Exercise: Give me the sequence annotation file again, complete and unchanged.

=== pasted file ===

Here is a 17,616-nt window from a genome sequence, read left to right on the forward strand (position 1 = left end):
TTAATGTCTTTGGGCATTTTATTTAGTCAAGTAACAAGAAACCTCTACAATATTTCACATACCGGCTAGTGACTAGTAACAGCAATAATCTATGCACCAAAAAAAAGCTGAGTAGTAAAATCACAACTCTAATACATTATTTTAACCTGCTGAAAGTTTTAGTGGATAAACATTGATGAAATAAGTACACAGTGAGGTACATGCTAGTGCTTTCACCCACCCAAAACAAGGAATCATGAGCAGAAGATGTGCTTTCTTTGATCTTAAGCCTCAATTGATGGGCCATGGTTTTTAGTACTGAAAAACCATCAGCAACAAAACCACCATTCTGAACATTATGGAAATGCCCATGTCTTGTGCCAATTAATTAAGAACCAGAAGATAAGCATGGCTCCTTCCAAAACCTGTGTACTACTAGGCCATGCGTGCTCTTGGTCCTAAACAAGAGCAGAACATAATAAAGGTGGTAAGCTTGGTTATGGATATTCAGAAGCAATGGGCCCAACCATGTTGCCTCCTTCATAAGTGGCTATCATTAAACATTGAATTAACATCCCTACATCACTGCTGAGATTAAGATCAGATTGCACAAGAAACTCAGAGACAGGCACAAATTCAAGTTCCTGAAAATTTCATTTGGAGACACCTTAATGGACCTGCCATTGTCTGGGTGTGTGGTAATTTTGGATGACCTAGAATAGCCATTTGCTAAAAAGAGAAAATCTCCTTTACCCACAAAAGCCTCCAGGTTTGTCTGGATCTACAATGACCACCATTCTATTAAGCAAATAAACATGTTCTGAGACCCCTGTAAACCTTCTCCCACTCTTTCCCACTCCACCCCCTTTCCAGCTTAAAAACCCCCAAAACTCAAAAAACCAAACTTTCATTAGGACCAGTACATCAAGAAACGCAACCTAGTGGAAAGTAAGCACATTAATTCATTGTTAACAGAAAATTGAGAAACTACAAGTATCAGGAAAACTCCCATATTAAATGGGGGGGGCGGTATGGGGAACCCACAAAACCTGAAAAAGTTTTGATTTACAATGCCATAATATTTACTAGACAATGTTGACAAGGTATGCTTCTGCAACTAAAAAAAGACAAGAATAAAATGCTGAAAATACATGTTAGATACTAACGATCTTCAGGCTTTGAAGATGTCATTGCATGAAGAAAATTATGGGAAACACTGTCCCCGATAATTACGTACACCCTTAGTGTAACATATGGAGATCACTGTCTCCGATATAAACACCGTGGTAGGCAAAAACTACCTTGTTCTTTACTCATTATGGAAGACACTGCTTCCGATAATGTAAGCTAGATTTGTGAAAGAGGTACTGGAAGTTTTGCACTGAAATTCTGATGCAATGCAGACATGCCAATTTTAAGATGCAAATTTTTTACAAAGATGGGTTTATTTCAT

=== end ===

Here is a 17,616-nt window from a genome sequence, read left to right on the forward strand (position 1 = left end):
TTAATGTCTTTGGGCATTTTATTTAGTCAAGTAACAAGAAACCTCTACAATATTTCACATACCGGCTAGTGACTAGTAACAGCAATAATCTATGCACCAAAAAAAAGCTGAGTAGTAAAATCACAACTCTAATACATTATTTTAACCTGCTGAAAGTTTTAGTGGATAAACATTGATGAAATAAGTACACAGTGAGGTACATGCTAGTGCTTTCACCCACCCAAAACAAGGAATCATGAGCAGAAGATGTGCTTTCTTTGATCTTAAGCCTCAATTGATGGGCCATGGTTTTTAGTACTGAAAAACCATCAGCAACAAAACCACCATTCTGAACATTATGGAAATGCCCATGTCTTGTGCCAATTAATTAAGAACCAGAAGATAAGCATGGCTCCTTCCAAAACCTGTGTACTACTAGGCCATGCGTGCTCTTGGTCCTAAACAAGAGCAGAACATAATAAAGGTGGTAAGCTTGGTTATGGATATTCAGAAGCAATGGGCCCAACCATGTTGCCTCCTTCATAAGTGGCTATCATTAAACATTGAATTAACATCCCTACATCACTGCTGAGATTAAGATCAGATTGCACAAGAAACTCAGAGACAGGCACAAATTCAAGTTCCTGAAAATTTCATTTGGAGACACCTTAATGGACCTGCCATTGTCTGGGTGTGTGGTAATTTTGGATGACCTAGAATAGCCATTTGCTAAAAAGAGAAAATCTCCTTTACCCACAAAAGCCTCCAGGTTTGTCTGGATCTACAATGACCACCATTCTATTAAGCAAATAAACATGTTCTGAGACCCCTGTAAACCTTCTCCCACTCTTTCCCACTCCACCCCCTTTCCAGCTTAAAAACCCCCAAAACTCAAAAAACCAAACTTTCATTAGGACCAGTACATCAAGAAACGCAACCTAGTGGAAAGTAAGCACATTAATTCATTGTTAACAGAAAATTGAGAAACTACAAGTATCAGGAAAACTCCCATATTAAATGGGGGGGGCGGTATGGGGAACCCACAAAACCTGAAAAAGTTTTGATTTACAATGCCATAATATTTACTAGACAATGTTGACAAGGTATGCTTCTGCAACTAAAAAAAGACAAGAATAAAATGCTGAAAATACATGTTAGATACTAACGATCTTCAGGCTTTGAAGATGTCATTGCATGAAGAAAATTATGGGAAACACTGTCCCCGATAATTACGTACACCCTTAGTGTAACATATGGAGATCACTGTCTCCGATATAAACACCGTGGTAGGCAAAAACTACCTTGTTCTTTACTCATTATGGAAGACACTGCTTCCGATAATGTAAGCTAGATTTGTGAAAGAGGTACTGGAAGTTTTGCACTGAAATTCTGATGCAATGCAGACATGCCAATTTTAAGATGCAAATTTTTTACAAAGATGGGTTTATTTCAT